Bronze edition: 20 | Height: 28″
Seneca Warrior (c. 1708 ? – 1798)
Guyasuta was conspicuous at the defeats of General Braddock (1755) and of Major Grant at Fort Duquense (1758), the battles of Bushy Run and Devil’s hole in 1763, and the destruction of Hannahstown, Pennsylkvania during the Revolutionary War in 1782. Early chronicles describe the great Indian uprising against the British in 1763 as the Pontiac and Guyasuta War.
“The English treat us with much disrespect and we have the greatest reason to believe, by their behavior, they intend to cut us off entirely; they have possessed themselves of our country, it is now in our power to dispossess them and recover it, if we will but embrace the opportunity before they have time to assemble together and fortify themselves. There is no time to be lost, let us strike immediately!”
Guyasuta to the Wyandots and Ottawas, Detroit, July 1761
“With so many causes to irritate their restless and warlike spirit, it could not be supposed that the Indians would long remain quiet. Accordingly, in the summer of 1761 a deputation of Senecas,” led by Guyasuta, came to instigate the Ottawas and Wyandots to destroy Detroit. This “proved to be a precursor of a tempest.” By early 1763, “a ferment of indignation at once became apparent and within a few weeks a plot had matured such as was never before or since conceived or executed by North American Indians. It was determined to attack all the English forts and outposts [West of the Appalachians] upon the same day; then having destroyed the garrisons, to turn upon the defenseless frontier and ravage and lay waste the settlements until, as many of the Indians fondly believed, the English should all be driven into the sea and the country restored to its [original] owners.”
Francis Parkman, “The Conspiracy of Pontiac”, 1851
Though it is difficult to determine which tribe was first to raise the war cry, the Delawares and Senecas were most incensed and the Seneca chief Guyasuta was perhaps foremost to apply the torch. Early chronicles describe it as the Pontiac and Guyasuta war. Under their leadership as many as 17 different tribes came together in common cause and within a short time eleven of the fourteen forts and outposts were destroyed; Detroit, Niagara and Fort Pitt only held out and each of these was cut off and surrounded.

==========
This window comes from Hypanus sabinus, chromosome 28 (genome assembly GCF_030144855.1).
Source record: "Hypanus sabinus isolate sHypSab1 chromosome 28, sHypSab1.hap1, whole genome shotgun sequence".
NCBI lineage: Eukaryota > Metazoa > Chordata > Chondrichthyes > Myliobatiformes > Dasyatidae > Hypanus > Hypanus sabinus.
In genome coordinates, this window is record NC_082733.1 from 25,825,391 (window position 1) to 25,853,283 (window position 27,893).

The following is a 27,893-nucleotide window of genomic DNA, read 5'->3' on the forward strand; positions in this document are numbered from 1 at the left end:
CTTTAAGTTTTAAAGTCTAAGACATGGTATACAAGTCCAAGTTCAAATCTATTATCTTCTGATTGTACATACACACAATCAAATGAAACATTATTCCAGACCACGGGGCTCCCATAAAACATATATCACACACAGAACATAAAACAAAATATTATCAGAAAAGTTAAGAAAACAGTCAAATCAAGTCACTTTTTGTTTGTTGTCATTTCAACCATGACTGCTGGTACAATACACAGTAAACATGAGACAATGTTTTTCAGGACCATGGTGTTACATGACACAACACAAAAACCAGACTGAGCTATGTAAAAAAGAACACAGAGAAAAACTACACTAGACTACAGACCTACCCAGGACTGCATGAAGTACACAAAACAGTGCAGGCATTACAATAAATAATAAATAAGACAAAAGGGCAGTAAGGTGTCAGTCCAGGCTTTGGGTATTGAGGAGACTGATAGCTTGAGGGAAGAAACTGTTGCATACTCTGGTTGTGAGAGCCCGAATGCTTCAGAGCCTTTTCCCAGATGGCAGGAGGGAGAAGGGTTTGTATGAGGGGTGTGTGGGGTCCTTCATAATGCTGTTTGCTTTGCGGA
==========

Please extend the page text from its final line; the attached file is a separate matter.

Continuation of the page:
Though Pontiac’s great conspiracy ultimately failed, the Senecas struck perhaps the severest blows of the way, destroying Forts LeBoeuf, Venago and Presque Isle and at Devils Hole almost annhilated two British detachments on the newly cut road along the cliffs above the swirling waters below Niagara Falls.
Guyasuta, uncle of Chief Cornplanter and the Seneca prophet Handsome Lake, was conspicuous at the defeats of General Braddock (1755) and of Major Grant at Fort Duquesne (1758), the battles of Bushy Run and Devils Hole (1763) and the destruction of Hannahstown, Pennsylvania during the Revolutionary War in 1782. At the outset of the Revolution he served as the spokesman for the Iroquois League speaking to the Americans: “I am appointed by the Six Nations to take care of this [the Allegheny and Ohio] country and I desire you will not think of an expedition against Detroit (held then by the British) for, I repeat, we will not suffer an army to pass through our country.” Soon after, Guyasuta took up arms against the Americans and decorated the Seneca towns of the upper Allegheny with the scalps of hundreds of settlers.
“When I was young and strong our country was full of game which the good spirit sent for us to live upon. The lands which belonged to us were extended far beyond where we hunted. Hunting then was not tiresome; it was diversion; it was pleasure. When fathers asked for land from my nation, we gave it to them, for we had more than enough…but now he [Guyasuta] is grown old. He is very old and wonders at his own shadow; it has become so little. He has no children to take care of him and the game is driven away by the white people…”